Photo taken by Beth Dixon of a Black Vulture at Spring Mill State Park
This small but diverse state park features a pioneer village with a working grist mill and a visitor center with local astronaut Gus Grissom’s Gemini spacecraft. Located in the karst region of South Central Indiana with moderate to steep topography and punctuated with caves and sinkholes, it is mostly forested and has an extensive trail system. The 67-acre Donaldson Woods Nature Preserve is one of the few remnant virgin forests in Indiana, with impressive oak and tulip trees. A cultural item of interest to birders is a carved profile of noted American ornithologist Alexander Wilson made by one of the original settlers. It is located along the creek between Donaldson Cave and the lake.
Habitats at Spring Mill include forested dry slopes and moist ravines, brushy areas bordering the campground, some planted pine stands and a modest size lake with shallow mudflats that attract shorebirds. Most woodland birds are common including Pileated and Red-bellied Woodpeckers, Eastern Wood-pewee, Acadian Flycatcher, Wood Thrush, Red-eyed Vireo, Summer and Scarlet Tanagers, Kentucky Warblers and Barred Owls. The pioneer village offers open habitat for bluebirds and Red-headed Woodpeckers.
The stream feeding the lake originates at Donaldson’s Caves and has nesting Louisiana Waterthrushes along its banks. The large American sycamores nearby host Northern Parulas and Yellow-throated Warblers. Cave entrances usually have nesting Eastern Phoebes and Northern Rough-winged Swallows. Winter Wrens can sometimes be found during the winter near the pioneer village, especially along the creek going to Hamer Cave.
Park and trail maps are available at the park entrance; bird checklists are available at the Nature Center.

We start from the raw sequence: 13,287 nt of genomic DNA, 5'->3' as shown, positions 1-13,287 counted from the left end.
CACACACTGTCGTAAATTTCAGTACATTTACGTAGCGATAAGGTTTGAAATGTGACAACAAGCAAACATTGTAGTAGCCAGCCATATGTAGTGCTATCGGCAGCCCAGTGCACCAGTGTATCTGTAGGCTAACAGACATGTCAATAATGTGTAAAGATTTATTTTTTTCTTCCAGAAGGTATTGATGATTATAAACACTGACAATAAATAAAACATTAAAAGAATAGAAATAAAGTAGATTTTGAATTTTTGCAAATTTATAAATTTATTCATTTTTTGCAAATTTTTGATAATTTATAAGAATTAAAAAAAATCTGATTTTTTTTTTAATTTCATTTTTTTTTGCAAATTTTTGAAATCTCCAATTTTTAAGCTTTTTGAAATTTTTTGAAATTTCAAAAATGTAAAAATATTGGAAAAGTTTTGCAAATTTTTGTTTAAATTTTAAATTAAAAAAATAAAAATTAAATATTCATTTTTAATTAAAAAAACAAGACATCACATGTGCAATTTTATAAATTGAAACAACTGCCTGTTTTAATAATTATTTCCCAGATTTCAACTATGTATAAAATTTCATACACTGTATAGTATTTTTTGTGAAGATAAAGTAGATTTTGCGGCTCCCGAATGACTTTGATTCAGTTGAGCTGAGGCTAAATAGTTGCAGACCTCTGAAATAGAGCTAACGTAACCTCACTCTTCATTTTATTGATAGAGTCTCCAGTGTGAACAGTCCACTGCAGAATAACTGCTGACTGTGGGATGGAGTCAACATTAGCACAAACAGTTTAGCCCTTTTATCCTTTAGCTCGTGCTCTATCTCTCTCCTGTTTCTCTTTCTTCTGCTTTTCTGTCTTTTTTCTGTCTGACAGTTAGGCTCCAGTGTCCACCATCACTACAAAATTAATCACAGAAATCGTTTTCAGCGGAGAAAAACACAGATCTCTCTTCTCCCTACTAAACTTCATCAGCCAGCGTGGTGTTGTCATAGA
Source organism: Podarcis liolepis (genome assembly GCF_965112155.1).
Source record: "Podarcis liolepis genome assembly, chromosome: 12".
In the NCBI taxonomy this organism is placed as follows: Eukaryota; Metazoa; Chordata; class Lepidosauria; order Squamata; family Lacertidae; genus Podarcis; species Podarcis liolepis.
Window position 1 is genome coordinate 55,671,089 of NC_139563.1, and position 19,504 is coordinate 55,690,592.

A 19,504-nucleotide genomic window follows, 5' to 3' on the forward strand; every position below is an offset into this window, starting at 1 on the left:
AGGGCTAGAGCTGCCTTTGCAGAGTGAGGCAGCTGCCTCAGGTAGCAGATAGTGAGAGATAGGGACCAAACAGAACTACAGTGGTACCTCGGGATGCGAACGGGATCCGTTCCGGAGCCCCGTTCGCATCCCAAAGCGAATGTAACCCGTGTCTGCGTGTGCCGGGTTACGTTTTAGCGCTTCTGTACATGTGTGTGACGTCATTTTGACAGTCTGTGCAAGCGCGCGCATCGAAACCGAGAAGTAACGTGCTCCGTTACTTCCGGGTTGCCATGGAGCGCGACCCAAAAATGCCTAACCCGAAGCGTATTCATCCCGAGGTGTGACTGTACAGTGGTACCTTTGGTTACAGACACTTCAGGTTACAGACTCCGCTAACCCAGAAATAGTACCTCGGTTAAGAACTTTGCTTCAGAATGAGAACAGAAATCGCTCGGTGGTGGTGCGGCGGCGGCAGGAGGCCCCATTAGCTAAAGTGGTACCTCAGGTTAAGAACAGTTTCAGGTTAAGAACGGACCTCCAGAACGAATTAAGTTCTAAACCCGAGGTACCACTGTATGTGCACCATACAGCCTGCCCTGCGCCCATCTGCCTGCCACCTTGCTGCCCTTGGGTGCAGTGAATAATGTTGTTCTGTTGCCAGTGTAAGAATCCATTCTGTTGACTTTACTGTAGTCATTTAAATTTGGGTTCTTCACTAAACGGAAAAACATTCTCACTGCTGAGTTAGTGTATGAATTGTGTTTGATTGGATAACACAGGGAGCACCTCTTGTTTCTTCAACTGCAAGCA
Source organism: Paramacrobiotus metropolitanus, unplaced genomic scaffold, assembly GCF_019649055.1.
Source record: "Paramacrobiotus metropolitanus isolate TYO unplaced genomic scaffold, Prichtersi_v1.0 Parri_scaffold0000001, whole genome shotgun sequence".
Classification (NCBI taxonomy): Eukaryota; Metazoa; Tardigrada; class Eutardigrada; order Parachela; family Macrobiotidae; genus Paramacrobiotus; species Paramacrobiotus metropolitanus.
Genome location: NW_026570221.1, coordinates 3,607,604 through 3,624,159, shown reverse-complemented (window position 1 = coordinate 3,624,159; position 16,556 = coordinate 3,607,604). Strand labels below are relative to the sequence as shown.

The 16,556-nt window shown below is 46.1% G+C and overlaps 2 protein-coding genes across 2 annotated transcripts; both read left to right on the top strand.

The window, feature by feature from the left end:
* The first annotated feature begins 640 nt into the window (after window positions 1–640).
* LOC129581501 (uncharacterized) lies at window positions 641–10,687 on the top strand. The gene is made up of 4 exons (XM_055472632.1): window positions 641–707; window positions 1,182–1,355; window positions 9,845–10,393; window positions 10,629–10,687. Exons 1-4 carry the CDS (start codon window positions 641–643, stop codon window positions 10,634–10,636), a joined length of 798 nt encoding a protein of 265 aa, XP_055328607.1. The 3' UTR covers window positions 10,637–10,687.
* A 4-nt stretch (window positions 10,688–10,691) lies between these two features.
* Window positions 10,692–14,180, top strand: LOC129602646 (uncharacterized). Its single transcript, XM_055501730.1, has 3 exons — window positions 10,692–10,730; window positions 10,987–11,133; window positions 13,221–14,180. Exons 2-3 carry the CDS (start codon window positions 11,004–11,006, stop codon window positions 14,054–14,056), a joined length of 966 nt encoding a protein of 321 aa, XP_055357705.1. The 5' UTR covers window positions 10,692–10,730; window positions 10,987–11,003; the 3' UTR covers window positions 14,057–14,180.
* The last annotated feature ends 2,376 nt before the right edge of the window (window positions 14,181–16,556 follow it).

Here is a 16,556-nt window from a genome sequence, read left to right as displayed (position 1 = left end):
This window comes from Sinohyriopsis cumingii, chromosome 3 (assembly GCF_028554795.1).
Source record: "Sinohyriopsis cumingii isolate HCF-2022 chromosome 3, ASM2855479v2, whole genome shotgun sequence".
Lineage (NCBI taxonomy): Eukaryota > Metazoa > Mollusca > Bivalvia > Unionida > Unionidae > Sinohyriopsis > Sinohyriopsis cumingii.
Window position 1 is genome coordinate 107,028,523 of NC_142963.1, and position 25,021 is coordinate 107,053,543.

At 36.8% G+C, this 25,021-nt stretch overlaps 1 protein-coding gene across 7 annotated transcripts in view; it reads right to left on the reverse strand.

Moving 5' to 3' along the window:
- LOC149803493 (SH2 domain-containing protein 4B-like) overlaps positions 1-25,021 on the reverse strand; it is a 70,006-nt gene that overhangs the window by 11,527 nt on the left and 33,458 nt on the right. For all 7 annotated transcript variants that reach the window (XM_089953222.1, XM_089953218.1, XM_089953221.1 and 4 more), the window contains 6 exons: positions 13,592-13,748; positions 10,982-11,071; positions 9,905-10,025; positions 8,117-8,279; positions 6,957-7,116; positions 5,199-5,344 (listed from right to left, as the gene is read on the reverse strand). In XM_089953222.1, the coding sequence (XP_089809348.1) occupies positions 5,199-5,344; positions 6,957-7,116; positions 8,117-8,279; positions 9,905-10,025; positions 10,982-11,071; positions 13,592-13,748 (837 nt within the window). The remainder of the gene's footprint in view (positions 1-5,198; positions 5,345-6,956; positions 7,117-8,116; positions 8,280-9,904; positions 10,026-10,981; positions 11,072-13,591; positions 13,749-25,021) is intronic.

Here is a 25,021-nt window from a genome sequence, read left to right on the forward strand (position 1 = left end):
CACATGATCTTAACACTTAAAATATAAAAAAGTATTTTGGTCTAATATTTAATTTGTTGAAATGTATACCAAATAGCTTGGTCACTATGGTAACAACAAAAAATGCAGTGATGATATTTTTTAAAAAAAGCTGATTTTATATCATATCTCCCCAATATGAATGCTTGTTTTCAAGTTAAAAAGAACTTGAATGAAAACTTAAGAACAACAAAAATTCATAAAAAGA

Typical Time to Bird Site: 4 Hours
Owls, woodpeckers, vireos, tanagers, warblers, thrushes, tits, finches and sparrows are all regular at Spring Mill.
Black Vultures occur here and in the area surrounding the park. Although they are present year-round, they are more easily observed October through May. During some winters, a large night roost consisting of both Black and Turkey Vultures can be found just east of the Inn.
Chuck-will’s-widows are summer residents outside the park and are consistently heard on the county road just east of the park entrance, 0.75 mi north of SR 60.
Summer Tanagers can be found in all upland areas of the park, especially along the road from the Inn to Twin Caves.
GENERAL SITE INFORMATION
Site Phone Number: 812-849-4129
Visitor Center: 8:30 am – 4:00 pm year-round.Nature Center: 10:00 am – 5:00 pm year-round.The road to the lake and village may be closed at night, especially during the winter.
The usual Indiana State Park entrance fee is collected. Also accepted is the annual State Park pass good for all Indiana DNR properties. Use the state parks link below for further details.
Modern facilities are located at the Inn, the Visitor Center, the Nature Center, and the campgrounds (seasonal). Pit toilets are found elsewhere in the park.
In addition to the 223 available campsites at Spring Mill State Park, visitors can stay overnight at the historic Spring Mill Inn . Additional hotel/motel accommodations are available in nearby Mitchell and Bedford.
Birding is reasonably productive year-round, although the summer and migration periods offer the best variety. Black Vultures are most readily found during the winter, when the park roads and trails are mostly deserted. Early morning birding is best during spring and summer due to the large numbers of park visitors that arrive mid-to-late morning.
Castrale, John S. “Nesting Black Vultures in Lawrence County, Indiana.” Indiana Audubon Quarterly 64.1 (1986): 30-2.
Goll, John. Indiana State Parks. Saginaw: Glovebox Guidebooks of America, 1995.
Keller, Charles E., Shirley A. Keller, and Timothy C. Keller. Indiana Birds and Their Haunts: A Checklist and Finding Guide. Second Edition. Bloomington: Indiana University Press, 1986.
Overlease, William, and Edith Overlease. “Winter Bird Studies at Spring Mill State Park.” Indiana Audubon Quarterly 52.2 (1974): 61-3.
Seng, Phil T., and David J. Case. Indiana Wildlife Viewing Guide. Helena, MT: Falcon Press, 1992.
Author: John Castrale
Editors: Darel Heitkamp and Dick Patterson
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Indiana Audubon Society's mission is to stimulate interest in birds and their protection; to serve the needs of youth, civic, church, schools and other groups by providing information concerning birds; and to educate the public concerning the necessity for conserving and preserving Indiana's natural heritage, its unique flora and fauna.